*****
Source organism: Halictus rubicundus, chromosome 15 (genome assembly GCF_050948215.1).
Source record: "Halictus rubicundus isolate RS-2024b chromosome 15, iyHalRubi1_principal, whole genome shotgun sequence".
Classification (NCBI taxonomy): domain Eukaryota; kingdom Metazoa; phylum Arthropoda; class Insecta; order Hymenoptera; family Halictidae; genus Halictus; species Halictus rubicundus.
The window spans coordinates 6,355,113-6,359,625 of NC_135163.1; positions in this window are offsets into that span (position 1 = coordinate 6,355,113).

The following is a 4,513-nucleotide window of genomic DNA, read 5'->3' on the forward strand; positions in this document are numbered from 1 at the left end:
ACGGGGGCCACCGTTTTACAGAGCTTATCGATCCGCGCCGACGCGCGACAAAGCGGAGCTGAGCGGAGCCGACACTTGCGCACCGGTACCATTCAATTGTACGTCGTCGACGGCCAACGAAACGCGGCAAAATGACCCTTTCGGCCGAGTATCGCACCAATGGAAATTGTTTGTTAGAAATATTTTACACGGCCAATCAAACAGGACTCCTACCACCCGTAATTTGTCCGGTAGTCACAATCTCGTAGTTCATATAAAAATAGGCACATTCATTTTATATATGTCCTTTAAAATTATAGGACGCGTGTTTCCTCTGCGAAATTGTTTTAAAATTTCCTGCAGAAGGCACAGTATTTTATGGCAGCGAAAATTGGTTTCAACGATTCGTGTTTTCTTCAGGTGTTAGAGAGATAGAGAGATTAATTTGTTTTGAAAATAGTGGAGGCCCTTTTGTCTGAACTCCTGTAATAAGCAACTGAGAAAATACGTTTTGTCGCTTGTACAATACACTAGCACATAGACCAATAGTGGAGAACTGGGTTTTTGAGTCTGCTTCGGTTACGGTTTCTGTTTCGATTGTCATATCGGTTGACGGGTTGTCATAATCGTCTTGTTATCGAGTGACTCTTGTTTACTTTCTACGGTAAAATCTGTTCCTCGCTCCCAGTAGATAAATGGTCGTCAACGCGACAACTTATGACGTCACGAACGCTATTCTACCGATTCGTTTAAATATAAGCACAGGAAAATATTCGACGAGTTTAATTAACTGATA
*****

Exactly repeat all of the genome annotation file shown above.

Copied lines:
Source organism: Halictus rubicundus, chromosome 15 (genome assembly GCF_050948215.1).
Source record: "Halictus rubicundus isolate RS-2024b chromosome 15, iyHalRubi1_principal, whole genome shotgun sequence".
Classification (NCBI taxonomy): domain Eukaryota; kingdom Metazoa; phylum Arthropoda; class Insecta; order Hymenoptera; family Halictidae; genus Halictus; species Halictus rubicundus.
The window spans coordinates 6,355,113-6,359,625 of NC_135163.1; positions in this window are offsets into that span (position 1 = coordinate 6,355,113).

The following is a 4,513-nucleotide window of genomic DNA, read 5'->3' on the forward strand; positions in this document are numbered from 1 at the left end:
ACGGGGGCCACCGTTTTACAGAGCTTATCGATCCGCGCCGACGCGCGACAAAGCGGAGCTGAGCGGAGCCGACACTTGCGCACCGGTACCATTCAATTGTACGTCGTCGACGGCCAACGAAACGCGGCAAAATGACCCTTTCGGCCGAGTATCGCACCAATGGAAATTGTTTGTTAGAAATATTTTACACGGCCAATCAAACAGGACTCCTACCACCCGTAATTTGTCCGGTAGTCACAATCTCGTAGTTCATATAAAAATAGGCACATTCATTTTATATATGTCCTTTAAAATTATAGGACGCGTGTTTCCTCTGCGAAATTGTTTTAAAATTTCCTGCAGAAGGCACAGTATTTTATGGCAGCGAAAATTGGTTTCAACGATTCGTGTTTTCTTCAGGTGTTAGAGAGATAGAGAGATTAATTTGTTTTGAAAATAGTGGAGGCCCTTTTGTCTGAACTCCTGTAATAAGCAACTGAGAAAATACGTTTTGTCGCTTGTACAATACACTAGCACATAGACCAATAGTGGAGAACTGGGTTTTTGAGTCTGCTTCGGTTACGGTTTCTGTTTCGATTGTCATATCGGTTGACGGGTTGTCATAATCGTCTTGTTATCGAGTGACTCTTGTTTACTTTCTACGGTAAAATCTGTTCCTCGCTCCCAGTAGATAAATGGTCGTCAACGCGACAACTTATGACGTCACGAACGCTATTCTACCGATTCGTTTAAATATAAGCACAGGAAAATATTCGACGAGTTTAATTAACTGATA